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PhD in Applied Cognitive and Brain Sciences (ACBS) in the Department of Psychology

The 21st century has seen the beginnings of a new revolution in psychology, one in which novel questions have been posed, research methods devised, and sub-fields created. This is an exciting time in the field of psychology.

One of the traditional distinctions in psychology and other disciplines is between basic and applied research. Basic research addresses fundamental questions, the answers to which may or may not yield immediate practical benefits. Applied research addresses questions of real-world significance such as the problem of how to expand and improve human cognitive and affective capabilities.

This distinction has begun to dissolve. Basic and applied research need not be viewed as opposite ends of a single spectrum. Rather, many scientific questions seek both a fundamental understanding of nature as well as contribute to the solution of practical problems. This approach is illustrated in the table below as use-inspired basic research (Stokes, 1997).

Pasteur’s Quadrant

"Pasteur’s Quadrant" — a model of research methodologies that spans basic and applied science.

Use-inspired basic research is exemplified by Louis Pasteur, whose research sought to uncover basic facts of microbiology, but also resulted in the discovery of vaccination and millions of lives saved. Drexel University's PhD Program in Applied Cognitive and Brain Sciences (ACBS) is a research-intensive program emphasizing use-inspired basic science.

Such use-inspired research can be performed in a variety of contexts, and the ACBS program is designed to prepare doctoral students for a broad range of careers, whether a traditional faculty position in a university, or a position in the corporate world, government, startup companies, NGOs, and more. For example, with ACBS training in behavioral experimentation, advanced data analysis, computer programming, and computational modeling, graduates will be well qualified for careers in:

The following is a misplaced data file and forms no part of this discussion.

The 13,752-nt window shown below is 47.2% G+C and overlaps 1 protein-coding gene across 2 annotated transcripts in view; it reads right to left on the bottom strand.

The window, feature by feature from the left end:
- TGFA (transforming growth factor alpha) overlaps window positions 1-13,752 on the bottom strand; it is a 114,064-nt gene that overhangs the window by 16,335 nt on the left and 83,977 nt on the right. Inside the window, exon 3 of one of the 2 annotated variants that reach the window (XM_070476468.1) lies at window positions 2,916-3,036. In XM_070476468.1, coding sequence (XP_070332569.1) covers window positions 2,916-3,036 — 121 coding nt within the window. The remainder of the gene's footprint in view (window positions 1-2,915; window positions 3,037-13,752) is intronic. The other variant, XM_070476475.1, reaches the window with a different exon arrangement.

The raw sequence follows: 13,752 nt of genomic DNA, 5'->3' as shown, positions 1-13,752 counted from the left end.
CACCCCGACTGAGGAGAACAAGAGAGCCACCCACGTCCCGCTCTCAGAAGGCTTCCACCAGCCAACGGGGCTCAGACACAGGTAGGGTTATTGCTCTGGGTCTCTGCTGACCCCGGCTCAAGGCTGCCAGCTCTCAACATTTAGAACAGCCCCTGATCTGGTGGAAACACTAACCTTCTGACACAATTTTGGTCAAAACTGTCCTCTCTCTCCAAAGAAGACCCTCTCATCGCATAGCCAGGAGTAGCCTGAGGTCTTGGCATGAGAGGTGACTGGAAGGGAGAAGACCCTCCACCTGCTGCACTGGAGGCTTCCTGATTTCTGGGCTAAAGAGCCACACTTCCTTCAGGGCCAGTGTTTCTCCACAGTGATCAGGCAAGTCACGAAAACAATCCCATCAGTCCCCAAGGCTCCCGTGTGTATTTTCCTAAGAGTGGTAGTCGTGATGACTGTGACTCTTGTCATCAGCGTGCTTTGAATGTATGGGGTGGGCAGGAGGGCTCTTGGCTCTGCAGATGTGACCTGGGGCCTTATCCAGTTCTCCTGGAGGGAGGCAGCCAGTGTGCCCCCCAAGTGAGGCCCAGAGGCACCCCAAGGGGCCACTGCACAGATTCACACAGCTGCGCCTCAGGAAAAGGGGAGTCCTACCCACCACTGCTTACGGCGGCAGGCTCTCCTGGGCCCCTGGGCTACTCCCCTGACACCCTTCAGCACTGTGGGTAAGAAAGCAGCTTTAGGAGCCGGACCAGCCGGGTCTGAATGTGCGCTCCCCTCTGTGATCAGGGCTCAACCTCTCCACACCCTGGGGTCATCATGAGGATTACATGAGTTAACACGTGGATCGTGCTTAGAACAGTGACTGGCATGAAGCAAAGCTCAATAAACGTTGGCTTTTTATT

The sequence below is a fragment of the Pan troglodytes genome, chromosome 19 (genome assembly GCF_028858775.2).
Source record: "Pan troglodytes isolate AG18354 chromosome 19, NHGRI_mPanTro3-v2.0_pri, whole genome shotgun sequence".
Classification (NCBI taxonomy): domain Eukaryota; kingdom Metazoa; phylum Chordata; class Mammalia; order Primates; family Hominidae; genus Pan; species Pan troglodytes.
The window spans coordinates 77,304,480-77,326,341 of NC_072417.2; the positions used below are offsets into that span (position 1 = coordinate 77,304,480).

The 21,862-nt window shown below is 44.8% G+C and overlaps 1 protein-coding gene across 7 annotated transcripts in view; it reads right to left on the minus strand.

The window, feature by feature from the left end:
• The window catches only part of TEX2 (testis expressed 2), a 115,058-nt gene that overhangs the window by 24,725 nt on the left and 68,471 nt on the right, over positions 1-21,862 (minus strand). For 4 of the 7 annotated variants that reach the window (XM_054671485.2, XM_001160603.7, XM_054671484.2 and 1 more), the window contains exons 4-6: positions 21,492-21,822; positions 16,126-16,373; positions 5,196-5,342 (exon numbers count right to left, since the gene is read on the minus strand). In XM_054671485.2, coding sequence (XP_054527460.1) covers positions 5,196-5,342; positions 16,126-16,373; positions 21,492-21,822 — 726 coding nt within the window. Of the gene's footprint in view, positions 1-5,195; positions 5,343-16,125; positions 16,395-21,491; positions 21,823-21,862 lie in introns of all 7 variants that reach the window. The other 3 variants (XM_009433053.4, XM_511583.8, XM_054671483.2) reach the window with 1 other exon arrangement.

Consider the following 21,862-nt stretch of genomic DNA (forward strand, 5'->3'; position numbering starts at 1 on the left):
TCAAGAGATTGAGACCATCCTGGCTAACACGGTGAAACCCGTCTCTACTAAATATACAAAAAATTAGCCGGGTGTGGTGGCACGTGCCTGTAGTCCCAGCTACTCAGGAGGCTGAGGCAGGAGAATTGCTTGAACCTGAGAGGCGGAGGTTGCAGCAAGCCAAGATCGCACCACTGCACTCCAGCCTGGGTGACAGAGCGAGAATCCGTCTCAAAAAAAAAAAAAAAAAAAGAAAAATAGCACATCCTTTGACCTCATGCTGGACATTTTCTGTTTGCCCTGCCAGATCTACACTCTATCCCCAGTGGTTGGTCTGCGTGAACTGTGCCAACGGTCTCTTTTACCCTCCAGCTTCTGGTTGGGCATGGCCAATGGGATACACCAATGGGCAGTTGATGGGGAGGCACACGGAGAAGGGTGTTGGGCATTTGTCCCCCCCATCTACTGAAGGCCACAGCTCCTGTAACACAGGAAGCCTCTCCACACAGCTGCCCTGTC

• Data science
  • Educational testing and assessment
  • Software development, with applications in cognitive modeling, artificial intelligence and machine learning
  • Product development and marketing
  • Human computer interaction and human factors engineering
  • Government health and military research institutions, including the National Institutes of Health (NIH), the Air Force Office of Scientific Research, the Army Research Laboratory, the Naval Research Laboratory, and so forth.

The ACBS program accomplishes this through close contact with mentors, opportunities for program customization, and extensive quantitative training in statistics, computational modeling, and computer methods for research. Information about relevant career possibilities can be found here.

For additional information about the ACBS doctoral program, contact Program Director John Kounios at kounios@drexel.edu.